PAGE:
Trends in Business Credit and Deposits: Q3 2016

16 December 2016 Press Release

View information release with charts and related data tables.

• Gross new lending to SMEs was €359 million higher in Q3 2016 compared with Q3 2015, driven in large part by new lending to the property investment and development sector.
• Gross new lending to non-financial, non-property related SMEs was €671 million in Q3 2016, €78 million more than in the same quarter in 2015. During the third quarter, repayments outstripped new loans by €784 million.
• Property-related lending constituted 44per cent of outstanding credit to SMEs in Q3 2016. The sector accounted for 40per cent of gross new non-financial draw-downs in the third quarter. There are, however, significant differences in interest rates charged to property-related lending. Lower than average rates apply to new SME lending for real-estate, but the reverse is true for construction.
• Deposit flows from all non-financial private sector enterprises increased by €242 million in Q3 2016. After robust inflows in the first half of the year, there was a large outflow in the manufacturing sector. 

SME Credit and Interest Rate developments

Bank credit to all Irish SMEs declined for the twentieth consecutive quarter in Q3 2016.  SME credit declined by 4.5 per cent over Q3 2016 to stand at €30.9 billion.[1] This represented an annual decrease of 11.7 per cent.

The outstanding stock of SME credit includes €13.5 billion relating to property (real-estate and construction), €17.3 billion of non-financial, non-property credit, and €129 million of financial intermediation credit.

Property-related lending to SMEs represents the largest share of outstanding SME credit. However, in annual terms, property-related SME loans declined by 13.6 per cent in the third quarter of 2016, with SMEs engaged in this sector repaying €2.3 billion more than was drawn down in new loans.

Despite declines in outstanding credit to property-related SMEs, gross new lending has been increasing since early-2015, with €1.4 billion drawn down over the past 12 months (Chart 1). In Q3 2016, €450 million was drawn down, representing 40 per cent of new non-financial SME lending. Real-estate SME lending typically attracts lower than average interest rates, while construction typically attracts higher.

Repayments by SMEs were high (Chart 2) in the third quarter, and surpassed the same period in 2015.

Lending to core SMEs contracted by 9.9 per cent year-on-year in Q3, as repayments exceeded new drawdowns by €784 million. As in the second quarter, this was mainly driven by wholesale and retail SMEs.

Lending to core SMEs has declined markedly in contrast to larger enterprises, which have been net borrowers in the last five quarters (Chart 3 Table 1).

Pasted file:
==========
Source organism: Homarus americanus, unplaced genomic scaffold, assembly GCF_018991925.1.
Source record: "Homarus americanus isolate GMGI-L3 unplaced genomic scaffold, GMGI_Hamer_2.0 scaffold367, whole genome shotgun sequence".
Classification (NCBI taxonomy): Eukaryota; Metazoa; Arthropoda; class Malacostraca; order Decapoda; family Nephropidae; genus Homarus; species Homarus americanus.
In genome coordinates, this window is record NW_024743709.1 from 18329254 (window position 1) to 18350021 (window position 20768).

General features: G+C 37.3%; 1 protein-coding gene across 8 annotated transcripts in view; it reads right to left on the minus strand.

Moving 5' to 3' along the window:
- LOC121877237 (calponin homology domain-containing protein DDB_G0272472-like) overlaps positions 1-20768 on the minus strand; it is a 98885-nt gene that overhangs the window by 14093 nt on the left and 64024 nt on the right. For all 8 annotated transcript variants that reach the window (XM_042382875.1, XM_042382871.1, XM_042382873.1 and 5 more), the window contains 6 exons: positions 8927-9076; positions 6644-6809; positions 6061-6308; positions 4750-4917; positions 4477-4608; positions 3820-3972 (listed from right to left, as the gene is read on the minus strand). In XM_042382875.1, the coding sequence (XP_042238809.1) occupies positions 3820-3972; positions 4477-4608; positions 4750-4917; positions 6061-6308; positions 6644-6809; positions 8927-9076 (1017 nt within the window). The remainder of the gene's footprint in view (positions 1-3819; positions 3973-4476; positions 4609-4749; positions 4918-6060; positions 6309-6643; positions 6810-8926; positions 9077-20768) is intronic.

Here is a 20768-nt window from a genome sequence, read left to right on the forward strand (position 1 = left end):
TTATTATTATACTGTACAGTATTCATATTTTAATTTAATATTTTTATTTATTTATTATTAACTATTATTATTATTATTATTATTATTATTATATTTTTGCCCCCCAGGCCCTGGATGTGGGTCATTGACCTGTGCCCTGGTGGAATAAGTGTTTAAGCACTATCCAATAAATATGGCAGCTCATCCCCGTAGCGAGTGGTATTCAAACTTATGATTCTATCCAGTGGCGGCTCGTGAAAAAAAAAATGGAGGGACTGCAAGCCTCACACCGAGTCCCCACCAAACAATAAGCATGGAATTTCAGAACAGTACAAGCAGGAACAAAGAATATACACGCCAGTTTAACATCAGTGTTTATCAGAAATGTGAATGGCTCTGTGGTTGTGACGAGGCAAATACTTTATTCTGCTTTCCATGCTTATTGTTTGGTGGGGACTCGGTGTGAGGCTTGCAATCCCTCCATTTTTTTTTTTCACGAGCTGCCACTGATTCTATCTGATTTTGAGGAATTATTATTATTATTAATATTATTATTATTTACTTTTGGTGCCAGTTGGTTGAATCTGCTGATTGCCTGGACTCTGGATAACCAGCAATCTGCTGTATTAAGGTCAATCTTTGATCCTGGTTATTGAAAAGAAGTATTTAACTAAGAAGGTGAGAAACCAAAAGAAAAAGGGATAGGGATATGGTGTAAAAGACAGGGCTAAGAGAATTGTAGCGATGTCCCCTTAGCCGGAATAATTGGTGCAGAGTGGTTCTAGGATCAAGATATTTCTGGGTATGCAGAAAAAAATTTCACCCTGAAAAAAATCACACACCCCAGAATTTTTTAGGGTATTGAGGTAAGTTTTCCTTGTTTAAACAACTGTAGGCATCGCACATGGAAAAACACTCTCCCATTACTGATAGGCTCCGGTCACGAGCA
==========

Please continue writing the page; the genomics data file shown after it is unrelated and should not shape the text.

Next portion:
Gross new lending drawdowns by core SMEs continues to increase, despite large net repayments.[2] New drawdowns totalled €2.9 billion over the past 12 months 4.8 per cent higher than the previous period.

The real estate activities sector was again the largest recipient of new SME lending during Q3 2016, drawing down €425 million (Chart 1); this marked the highest drawdown since the series began in 2010.

Two SME sectors registered increases in net lending (drawdowns exceeded repayments). Electricity, Gas & Steam, Air Conditioning Supply and Human Health and Social Work recorded a combined net increase of €23 million (Chart 4).

Interest rates on loans to SMEs

The weighted average interest rate on new non-financial SME loan draw-downs during the third quarter of 2016 was 3.75 per cent (Chart 5). This represents an 81 basis point decline over the year. Rates on new lending are, nonetheless, higher than those applying to the existing stock of Irish SME loans, which averaged 3.12 per cent at end-Q3.[3]

New lending rates have declined for SMEs in most economic sectors since Q3 2015 (Chart 6). The most notable were interest rate declines to SMEs engaged in Manufacturing (134 basis points) and Education (123 basis points). Primary Industries and Construction SMEs continue to attract the highest interest rates on new drawdowns.

Higher than average rates apply to new draw-downs by SMEs engaged in the agriculture and wholesale/retail sectors that typically secure the largest shares of new lending. Rates on lending for Business and Administration purposes were also notably higher than average. Rates on new draw-downs to construction SMEs, at 5.44 per cent, remained significantly higher than rates to the Real-estate sector, at 2.82 per cent (Chart 6).